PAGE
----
Programmer, Teacher & Innovator
Fall 2017, News
BY MARY LEE HARVEY DIRCKS
Lana Yager’s extensive two-fold career in tech and teaching grew out of independent learning and support from colleagues and mentors. A computer training enthusiast and recently retired Omaha Public Schools educator, Yager discovered her love for technology out of necessity in 1981, when she was raising two small children alone after escaping a difficult marriage.
“I knew the only way out of poverty was to go to back to school,” she says. She met with an advisor at Metro Tech Community College—now known as Metropolitan Community College—who helped her register for just the right classes with just the right teachers.
“I didn’t have enough time or money to get a degree but I needed some skills,” she says. “My goal was to get a job that would pay more than $10,000 a year.
There was a time when I had a dollar to my name and a can of Campbell’s Soup in my cupboard.” Yager worked full time for minimum wage and studied business and computer science while caring for a 5-year-old and an infant. “I set my alarm for two hour naps at night so I could study,” she says. “My goal was to get Ds; that’s how beat down I was after that marriage,” she says.
“I came out of that marriage feeling as dumb and ugly as you could be, because when somebody tells you those things long enough, you start to believe it.” Yager surprised herself by earning straight As. “I did so well that first quarter that they let me take 21 hours the next quarter,” she says.
Yager taught herself to write a computer program for a cow/calf operation for a ranch in western Nebraska. As a result of that independent study, one of her instructors encouraged her to meet with Doug Perry, president and co-founder of Abacus—one of the first computer stores in Omaha. Valmont Industries had just merged with IBM on a deal to market personal computers to agricultural businesses. “He said, ‘Go talk to them, I bet they’ll give you a job.’So I did, and they did,” she recounts. The company name was Inacom and it was the springboard for a lucrative and successful career.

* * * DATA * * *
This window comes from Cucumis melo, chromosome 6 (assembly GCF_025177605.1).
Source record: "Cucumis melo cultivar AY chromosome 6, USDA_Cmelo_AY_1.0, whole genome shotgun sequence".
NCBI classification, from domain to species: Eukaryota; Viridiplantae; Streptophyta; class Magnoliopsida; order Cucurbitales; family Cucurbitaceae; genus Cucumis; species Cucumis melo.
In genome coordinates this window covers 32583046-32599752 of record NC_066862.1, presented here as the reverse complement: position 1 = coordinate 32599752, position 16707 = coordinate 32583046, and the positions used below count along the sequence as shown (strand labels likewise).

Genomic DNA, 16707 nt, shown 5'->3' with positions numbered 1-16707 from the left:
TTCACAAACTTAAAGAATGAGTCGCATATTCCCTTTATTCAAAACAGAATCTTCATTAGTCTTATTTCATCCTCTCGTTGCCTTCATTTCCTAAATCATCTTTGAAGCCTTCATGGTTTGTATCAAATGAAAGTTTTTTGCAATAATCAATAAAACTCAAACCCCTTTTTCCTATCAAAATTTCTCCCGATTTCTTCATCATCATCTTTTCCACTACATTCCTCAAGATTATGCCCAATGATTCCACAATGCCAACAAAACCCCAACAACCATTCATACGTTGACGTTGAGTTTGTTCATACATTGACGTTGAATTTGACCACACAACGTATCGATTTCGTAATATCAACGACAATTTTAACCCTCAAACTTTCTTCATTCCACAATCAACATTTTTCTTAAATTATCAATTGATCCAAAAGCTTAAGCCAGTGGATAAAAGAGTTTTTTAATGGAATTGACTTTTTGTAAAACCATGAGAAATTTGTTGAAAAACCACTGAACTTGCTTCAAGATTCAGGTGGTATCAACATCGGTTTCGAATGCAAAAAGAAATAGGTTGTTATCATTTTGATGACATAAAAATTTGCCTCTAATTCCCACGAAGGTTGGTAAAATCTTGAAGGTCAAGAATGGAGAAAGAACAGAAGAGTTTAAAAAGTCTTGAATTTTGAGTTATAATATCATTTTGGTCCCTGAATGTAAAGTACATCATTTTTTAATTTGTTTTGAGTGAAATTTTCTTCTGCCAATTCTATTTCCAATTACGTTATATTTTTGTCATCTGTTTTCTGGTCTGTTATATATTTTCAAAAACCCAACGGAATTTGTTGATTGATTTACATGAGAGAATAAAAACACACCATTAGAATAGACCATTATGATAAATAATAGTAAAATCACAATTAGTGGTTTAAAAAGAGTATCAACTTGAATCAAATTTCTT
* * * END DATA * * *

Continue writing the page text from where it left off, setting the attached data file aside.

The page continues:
“I learned so much out of that,” she says. She computerized farms, lumber yards and utility companies. “I’d sit out in my car and read accounting books so I could figure out what they were talking about so I could computerize them,” she says. “I just dove in.” One opportunity led to the next over a 23-year career in technology. “I believe in working hard and I believe in preparing for opportunities for when they come, so that when those doors do open you’re ready to go.”
She also believes in self-directed study. “If I’m 100 years old I’ll still be learning something new. In the IT field, to succeed you have to be that kind of person. You can’t stop learning,” she says. “You can be an expert today but tomorrow you’ll be left in the dirt if you stop studying, because IT changes so quickly.”
In 2001 Yager was working as the director of management information systems at Sitel Corporation and was laid off. “Companies were downsizing, layoffs started and I bit the dust,” she says. “It’s like I went from the Empire State Building down and hit the concrete,” she says. “I thought I’d be out of work for like 20 minutes. I figured I could just go back to consulting, but nope. Everyone else was going through layoffs. All of my contacts were hanging on by their fingernails.